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Switching Site To Https - Http - Any Thoughts/ Advice Etc?


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14 replies to this topic

#1 lister

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Posted 10 September 2014 - 06:37 AM

I am sure we are all agreed that HTTPS sites are now being recognized by Google as a ranking factor - just google it you'll see a ton of info...

Anyways - I want to switch to https - has anyone reading this done it and is it a world of pain or pretty seamless? I know that it is basically a .htaccess script but my question is that WordPress is a bit of a mess no? There are a gazillon links that all need to be https so that could be a gigantic headache....

The reason why I say gigantic headache is because all the SSL HTTPS stuff I have done in the past only works when EVERY link is 100% secure - then the certificate kicks-in and life is good....

Any feedback v welcome!! Thanks


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#2 Michael Martinez

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Posted 10 September 2014 - 10:11 AM

I am sure we are all agreed that HTTPS sites are now being recognized by Google as a ranking factor - just google it you'll see a ton of info...


Actually, Google said it isn't making much difference for anyone at this point.
 

Anyways - I want to switch to https - has anyone reading this done it and is it a world of pain or pretty seamless? I know that it is basically a .htaccess script but my question is that WordPress is a bit of a mess no? There are a gazillon links that all need to be https so that could be a gigantic headache....


It depends on how you publish your Website. If you are using components from different sources (such as plugins or addons or extensions etc.) then you have to make sure that each component works properly in HTTPS (many do not).
 

The reason why I say gigantic headache is because all the SSL HTTPS stuff I have done in the past only works when EVERY link is 100% secure - then the certificate kicks-in and life is good....


If you are thinking of doing this "for SEO benefit" there IS NO SEO BENEFIT yet.

Just because a million idiot bloggers have jumped on the latest buzz expression doesn't mean it will help or that you need to fuss with it.

I administer over 100 Websites. None of them are on HTTPS and none of them will make that move any time in the near future. They are doing just fine without it.

Edited by Michael Martinez, 10 September 2014 - 10:11 AM.

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#3 torka

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Posted 10 September 2014 - 10:11 AM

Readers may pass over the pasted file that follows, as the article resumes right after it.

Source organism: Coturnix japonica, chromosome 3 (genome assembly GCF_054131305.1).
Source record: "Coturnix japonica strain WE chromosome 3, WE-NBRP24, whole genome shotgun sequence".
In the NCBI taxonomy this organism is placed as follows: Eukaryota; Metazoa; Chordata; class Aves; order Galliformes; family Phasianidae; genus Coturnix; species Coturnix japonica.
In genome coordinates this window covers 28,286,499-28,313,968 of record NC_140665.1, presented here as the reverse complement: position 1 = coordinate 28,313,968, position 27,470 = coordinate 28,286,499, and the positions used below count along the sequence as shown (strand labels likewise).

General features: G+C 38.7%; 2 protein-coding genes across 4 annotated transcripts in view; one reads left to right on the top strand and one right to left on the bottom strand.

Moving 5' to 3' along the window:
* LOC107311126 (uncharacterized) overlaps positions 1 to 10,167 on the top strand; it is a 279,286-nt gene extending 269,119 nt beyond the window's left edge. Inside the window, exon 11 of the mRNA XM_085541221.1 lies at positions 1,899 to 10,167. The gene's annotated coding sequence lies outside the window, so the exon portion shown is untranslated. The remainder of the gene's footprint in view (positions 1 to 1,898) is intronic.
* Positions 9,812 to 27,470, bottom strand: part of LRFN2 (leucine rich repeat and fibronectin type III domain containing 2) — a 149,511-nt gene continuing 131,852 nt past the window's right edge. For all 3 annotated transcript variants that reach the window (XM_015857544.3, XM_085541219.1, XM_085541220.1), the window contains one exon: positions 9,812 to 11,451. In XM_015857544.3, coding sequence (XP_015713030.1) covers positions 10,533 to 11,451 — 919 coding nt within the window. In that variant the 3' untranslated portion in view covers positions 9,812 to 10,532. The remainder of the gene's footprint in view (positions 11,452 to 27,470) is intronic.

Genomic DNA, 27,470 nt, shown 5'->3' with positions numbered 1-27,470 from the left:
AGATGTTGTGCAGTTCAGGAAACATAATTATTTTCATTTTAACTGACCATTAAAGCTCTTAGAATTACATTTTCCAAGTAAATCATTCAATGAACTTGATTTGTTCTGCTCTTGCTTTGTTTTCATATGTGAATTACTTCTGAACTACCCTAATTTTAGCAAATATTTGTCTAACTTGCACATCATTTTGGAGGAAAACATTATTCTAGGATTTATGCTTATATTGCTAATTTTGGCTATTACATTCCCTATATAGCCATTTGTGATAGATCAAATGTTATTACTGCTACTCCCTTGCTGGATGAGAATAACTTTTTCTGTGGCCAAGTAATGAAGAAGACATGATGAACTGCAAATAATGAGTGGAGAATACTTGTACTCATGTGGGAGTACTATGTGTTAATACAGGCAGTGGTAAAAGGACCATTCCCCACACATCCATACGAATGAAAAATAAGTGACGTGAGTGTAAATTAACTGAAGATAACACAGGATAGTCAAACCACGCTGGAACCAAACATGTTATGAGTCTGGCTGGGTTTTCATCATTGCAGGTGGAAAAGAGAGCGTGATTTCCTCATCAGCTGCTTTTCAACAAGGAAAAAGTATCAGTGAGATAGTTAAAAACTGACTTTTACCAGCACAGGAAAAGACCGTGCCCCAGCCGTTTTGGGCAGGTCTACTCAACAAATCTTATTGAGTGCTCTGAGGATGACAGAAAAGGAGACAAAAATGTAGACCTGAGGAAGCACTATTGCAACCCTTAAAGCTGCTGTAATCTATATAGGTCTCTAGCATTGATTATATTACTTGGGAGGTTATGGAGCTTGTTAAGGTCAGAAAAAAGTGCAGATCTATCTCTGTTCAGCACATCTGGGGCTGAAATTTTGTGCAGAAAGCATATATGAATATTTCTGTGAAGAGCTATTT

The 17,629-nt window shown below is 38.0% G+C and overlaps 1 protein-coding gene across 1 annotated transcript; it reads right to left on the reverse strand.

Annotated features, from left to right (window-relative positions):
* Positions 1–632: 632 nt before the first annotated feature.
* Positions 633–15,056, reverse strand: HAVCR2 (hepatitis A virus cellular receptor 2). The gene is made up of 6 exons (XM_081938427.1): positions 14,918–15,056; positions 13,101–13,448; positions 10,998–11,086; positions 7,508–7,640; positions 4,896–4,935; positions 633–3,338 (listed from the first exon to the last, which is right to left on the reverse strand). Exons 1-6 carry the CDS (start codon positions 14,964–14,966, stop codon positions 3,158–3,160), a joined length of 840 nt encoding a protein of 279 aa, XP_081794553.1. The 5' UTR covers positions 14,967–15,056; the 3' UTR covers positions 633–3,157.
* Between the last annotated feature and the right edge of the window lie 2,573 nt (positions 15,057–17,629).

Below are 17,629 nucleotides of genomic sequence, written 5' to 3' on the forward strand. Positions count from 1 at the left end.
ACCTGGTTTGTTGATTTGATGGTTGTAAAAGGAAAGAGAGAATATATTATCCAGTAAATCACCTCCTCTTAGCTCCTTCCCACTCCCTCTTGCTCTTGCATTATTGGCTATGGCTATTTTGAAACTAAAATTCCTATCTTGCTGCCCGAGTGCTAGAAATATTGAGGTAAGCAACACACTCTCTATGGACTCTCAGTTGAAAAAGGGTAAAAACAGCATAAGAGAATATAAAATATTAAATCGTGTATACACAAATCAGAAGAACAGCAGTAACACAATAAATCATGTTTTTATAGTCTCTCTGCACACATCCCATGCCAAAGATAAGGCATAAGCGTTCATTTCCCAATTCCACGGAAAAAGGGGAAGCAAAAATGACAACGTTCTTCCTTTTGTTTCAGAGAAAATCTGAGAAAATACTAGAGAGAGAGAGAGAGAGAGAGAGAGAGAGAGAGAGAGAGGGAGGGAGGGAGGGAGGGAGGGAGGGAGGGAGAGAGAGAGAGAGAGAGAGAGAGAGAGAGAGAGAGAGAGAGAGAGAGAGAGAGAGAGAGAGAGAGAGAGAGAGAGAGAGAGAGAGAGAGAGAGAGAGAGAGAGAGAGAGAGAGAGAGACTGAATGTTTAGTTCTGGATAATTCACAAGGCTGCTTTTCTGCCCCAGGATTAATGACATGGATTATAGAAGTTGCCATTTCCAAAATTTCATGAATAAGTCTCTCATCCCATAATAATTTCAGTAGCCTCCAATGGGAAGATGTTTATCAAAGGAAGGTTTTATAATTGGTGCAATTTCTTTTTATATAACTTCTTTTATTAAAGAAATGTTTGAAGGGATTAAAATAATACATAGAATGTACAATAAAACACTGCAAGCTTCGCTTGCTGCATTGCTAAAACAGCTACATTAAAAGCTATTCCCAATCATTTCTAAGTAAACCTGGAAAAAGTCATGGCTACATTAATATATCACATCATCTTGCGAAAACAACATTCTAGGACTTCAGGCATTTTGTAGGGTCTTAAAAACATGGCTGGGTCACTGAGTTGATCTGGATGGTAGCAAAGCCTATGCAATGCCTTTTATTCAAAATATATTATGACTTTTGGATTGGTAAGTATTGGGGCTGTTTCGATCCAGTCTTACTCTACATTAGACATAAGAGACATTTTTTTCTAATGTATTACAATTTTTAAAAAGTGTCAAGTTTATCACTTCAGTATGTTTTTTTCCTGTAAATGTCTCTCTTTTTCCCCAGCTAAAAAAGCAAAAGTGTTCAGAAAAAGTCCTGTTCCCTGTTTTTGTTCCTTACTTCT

Well, actually, that depends on what you mean by "we are all agreed." :) I will agree it's potentially recognized as a very minor ranking factor, under certain circumstances, maybe.

 

But certainly not enough of a factor right now that I need to drop everything and switch all my sites over. I've got a lot of other waaaay more important stuff on my plate to deal with before I get around to that.

 

Seriously, right now there are gazillions of website owners, bloggers and others out there who have never even heard of HTTP or HTTPS and would have no clue how to go about switching from one to the other. And many of these people run very useful, content rich, user-friendly websites. (You know, exactly the kind of sites that Google wants to show in their results.) So it would be stupid, crazy and counterproductive for Google to make it a major ranking factor right up front, downgrading all these excellent sites in favor of some crap site whose only claim to "greatness" is that the site owner knows how to redirect to HTTPS.

 

Of course, there are some SEOs who see this as a big business opportunity, so they've been pounding the HTTPS drum since the get-go. They know they can charge additional fees for converting client sites to HTTPS...

 

Way I see it, there have been plenty of other "ranking factors" where everybody's jumped on the bandwagon and gone crazy trying to implement, only to have the factors turn out to be not such a big deal in the long run. I already have HTTPS set up where I need security (credit card processing). I'm going to wait to see how this develops further before I expend the time/energy on making it happen sitewide. And by the time it becomes a necessity (assuming it ever does), there will undoubtedly be tons of mainstream-friendly tools and plugins that will largely automate the process.

 

My :02:

 

--Torka :oldfogey:


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#4 chrishirst

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Posted 10 September 2014 - 10:53 AM

More than ANYTHING the suggestion by Google that HTTPS might just be a ranking signal appears to have prompted a torrent of emails from various hosting companies that "NOW is the time to buy a certificate from us".

 

 

Although we had all better just ignore the fact that SSL certs ALSO REQUIRE a dedicated IPV4 IP address and there isn't enough of those to go around anyway.